Dear Honorable Elected Representatives:
It has come to my attention that Senator Patrick Leahy (D-Vermont) awhile back pushed through a bill designating Lake Champlain, a somewhat large body of water located in his fine syrupy state, as an additional link in the chain of what are known as the Great Lakes: Lake Erie, Lake Ontario, Lake Huron, Lake Michigan and Lake Superior. This despite the fact that Lake Champlain is vastly smaller and separated by hundreds of miles of dry land from the nearest Great Lake, that being Lake Ontario.
By having Champlain designated as a “Great Lake,” Senator Leahy has gained access to funds for the conservation and management of those very Great Lakes for his own state.
I am not complaining. I am not bitter. Nor am I jealous. But I do feel somewhat unjustly neglected, for I too live very near a body of water that I truly believe is an integral part of the major ecosystem known as the Farallones National Marine Sanctuary.
This body of water, though, to some, small and insignificant, has played a significant role in the historical ecology of the Farallon Islands, undoubtedly long before my discovery of it a few years ago.
I am speaking of the body of water located in my bathtub.
Renamed “Lake Burchfield,” by me in my honor, this previously unknown, but nevertheless significant, body of water was discovered by me when I took possession of my apartment in June 2002. Located in the rear left of the bathroom, just behind the toilet, Lake Burchfield is six feet long, three feet wide and two feet deep at its deepest. Fed by streams from the High Sierras, it drains into the Pacific Ocean a few miles from my home and hosts a unique ecosystem of extremely rare (and, dare I say, precious) microorganisms of a type and beauty found nowhere else in the
entire marine environment.
Shortly after my discovery of this mysterious and complex biosphere I invited a select group of distinguished marine biologists over to study Lake Burchfield. Though they disagree somewhat with the “lake” designation, (Dr. H.P. Heckerbooper, for one, said,
“puddle” might be a more accurate appellation) all the scientists firmly agreed that they had never encountered an environment quite like the one encountered in the teeming shallows of Lake Burchfield.
Several newly discovered species have already been written about in numerous distinguished scientific journals (unfortunately of pitifully small circulation), including:
-- the extremely rare Thomas voracious, a bacteria whose diet consists entirely of soap particles
-- Tadus moronicus, a previously unknown genus of mildew, exclusive to plastic white shower curtains
-- and finally, the first sighting ever of the elusive and controversial Circuitous smudgus, the wondrous creature responsible for bathtub ring.
I won’t even go into my toilet, since there’s nothing in there but alligators anyway.
(and boy do I have the scars to prove it ka-boom!)
In addition, with the help of the experts noted above, I have introduced several endangered species of rare fish into this environment in the hope of restoring their devastated populations for future generations. To date, I have admittedly met with little success, but I am currently working with several marine environmental groups on a proposal to declare Lake Burchfield a major link in a chain of new Pacific salmon runs, provided we can get the fish to swim up the pipes.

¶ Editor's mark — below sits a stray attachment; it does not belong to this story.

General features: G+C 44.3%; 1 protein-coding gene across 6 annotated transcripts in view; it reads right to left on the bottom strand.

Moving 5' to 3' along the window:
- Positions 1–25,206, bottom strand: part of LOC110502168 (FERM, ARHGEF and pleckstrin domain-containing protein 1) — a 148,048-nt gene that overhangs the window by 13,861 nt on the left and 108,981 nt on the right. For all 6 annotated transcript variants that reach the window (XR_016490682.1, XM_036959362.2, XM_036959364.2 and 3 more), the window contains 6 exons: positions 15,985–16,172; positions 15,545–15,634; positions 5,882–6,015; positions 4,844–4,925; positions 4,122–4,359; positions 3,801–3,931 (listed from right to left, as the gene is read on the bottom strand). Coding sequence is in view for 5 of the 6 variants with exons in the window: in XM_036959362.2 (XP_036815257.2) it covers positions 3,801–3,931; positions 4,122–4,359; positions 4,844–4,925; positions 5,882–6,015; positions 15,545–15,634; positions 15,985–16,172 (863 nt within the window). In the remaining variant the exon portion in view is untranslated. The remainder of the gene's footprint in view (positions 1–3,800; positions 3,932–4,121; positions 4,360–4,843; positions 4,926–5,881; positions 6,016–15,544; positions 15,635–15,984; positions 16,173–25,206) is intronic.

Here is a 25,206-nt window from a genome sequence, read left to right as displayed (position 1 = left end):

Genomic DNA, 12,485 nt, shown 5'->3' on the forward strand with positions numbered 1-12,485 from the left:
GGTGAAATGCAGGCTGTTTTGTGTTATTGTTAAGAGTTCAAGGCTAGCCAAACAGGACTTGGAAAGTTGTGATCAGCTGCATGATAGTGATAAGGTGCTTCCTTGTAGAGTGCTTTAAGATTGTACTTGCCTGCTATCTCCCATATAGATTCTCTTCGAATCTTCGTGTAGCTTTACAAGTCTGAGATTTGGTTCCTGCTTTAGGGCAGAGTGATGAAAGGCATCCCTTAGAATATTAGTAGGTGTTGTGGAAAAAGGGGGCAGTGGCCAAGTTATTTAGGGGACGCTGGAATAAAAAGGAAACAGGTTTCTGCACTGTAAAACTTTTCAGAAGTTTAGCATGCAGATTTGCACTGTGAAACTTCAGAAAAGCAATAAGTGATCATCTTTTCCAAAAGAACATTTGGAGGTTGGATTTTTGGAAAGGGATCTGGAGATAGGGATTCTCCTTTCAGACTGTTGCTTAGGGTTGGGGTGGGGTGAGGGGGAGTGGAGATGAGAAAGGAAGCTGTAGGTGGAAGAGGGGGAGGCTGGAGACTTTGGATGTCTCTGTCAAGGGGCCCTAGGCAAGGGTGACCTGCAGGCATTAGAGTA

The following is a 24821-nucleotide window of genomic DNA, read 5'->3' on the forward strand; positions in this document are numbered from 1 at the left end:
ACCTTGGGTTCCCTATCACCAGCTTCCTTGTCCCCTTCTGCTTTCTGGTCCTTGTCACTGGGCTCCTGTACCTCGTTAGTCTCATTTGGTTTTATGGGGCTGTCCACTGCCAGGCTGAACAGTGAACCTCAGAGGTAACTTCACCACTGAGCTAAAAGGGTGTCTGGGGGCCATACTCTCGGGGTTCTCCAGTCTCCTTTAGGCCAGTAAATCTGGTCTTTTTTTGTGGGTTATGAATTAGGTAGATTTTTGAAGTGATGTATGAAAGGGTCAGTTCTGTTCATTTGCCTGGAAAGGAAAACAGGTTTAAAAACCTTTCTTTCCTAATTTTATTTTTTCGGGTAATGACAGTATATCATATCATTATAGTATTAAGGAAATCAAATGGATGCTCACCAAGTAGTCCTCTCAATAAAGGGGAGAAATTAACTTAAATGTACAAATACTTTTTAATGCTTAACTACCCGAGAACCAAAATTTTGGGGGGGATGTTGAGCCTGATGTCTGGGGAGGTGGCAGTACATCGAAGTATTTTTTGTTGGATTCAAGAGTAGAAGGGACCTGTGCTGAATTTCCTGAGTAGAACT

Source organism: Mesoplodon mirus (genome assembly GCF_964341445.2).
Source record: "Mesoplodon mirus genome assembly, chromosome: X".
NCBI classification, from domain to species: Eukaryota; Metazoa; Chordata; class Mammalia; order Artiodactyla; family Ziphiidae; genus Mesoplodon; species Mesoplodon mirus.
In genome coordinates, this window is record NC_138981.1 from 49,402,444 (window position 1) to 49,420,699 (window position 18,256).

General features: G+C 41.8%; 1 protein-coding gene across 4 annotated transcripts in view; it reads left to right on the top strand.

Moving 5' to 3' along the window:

In addition, I am currently breeding a unique subspecies of guppy, Invertius poissonus, known for its unique habit of floating upside down for the latter part of its life cycle.
Now: All this takes money and it is with this in mind that I am beseeching you, my elected representatives, for funds to continue my strenuous efforts to preserve, protect and study the amazing, unique hydro-scape that is Lake Burchfield. By designating it as part of the Farallones National Wildlife and Marine Preserve, Lake Burchfield will surely qualify for assistance under the National Sea Grant Program. In anticipation of this qualification, I have registered myself as a University.
Of course, many critics may call this “pork barrel,” but that, of course, is because the money is not going to preserve the wildlife in their bathtubs, which they themselves have never seen fit to pay attention to until I came along. It is in response to these accusations that I solemnly promise to sell Lake Burchfield to the Nature Conservancy upon my departure from this area.
I am in need of funds not only to continue the scientific studies, but also to protect the very environment itself. Already there are threats to build condos along the shiny enamel shores of Lake Burchfield. Indigenous species are under threat from various invasive creatures, including the deadly voracious Billus gatus, a microorganism so vile and pernicious that it has already devoured an entire fleet of plastic boats and neutralizes all dandruff shampoos.
Without funding, I may be forced to sell Lake Burchfield to rapacious developers and the incredible world that lives and thrives within its watery depths will be lost forever to future generations and leave nature a little poorer than I found it.
I am currently in negotiations to rent closet space on K Street and am ready with cash bribes for you to defend my cause! Checks should be made out to “Lake Burchfield Preservation Defense Fund.”
Please help, before, once again, another beauteous pocket of nature is gone for good! Remember: “Extinction is Forever (But Not if You Give Me Money!”)
(All photos by author; boat by Elizabeth; cat by Flo)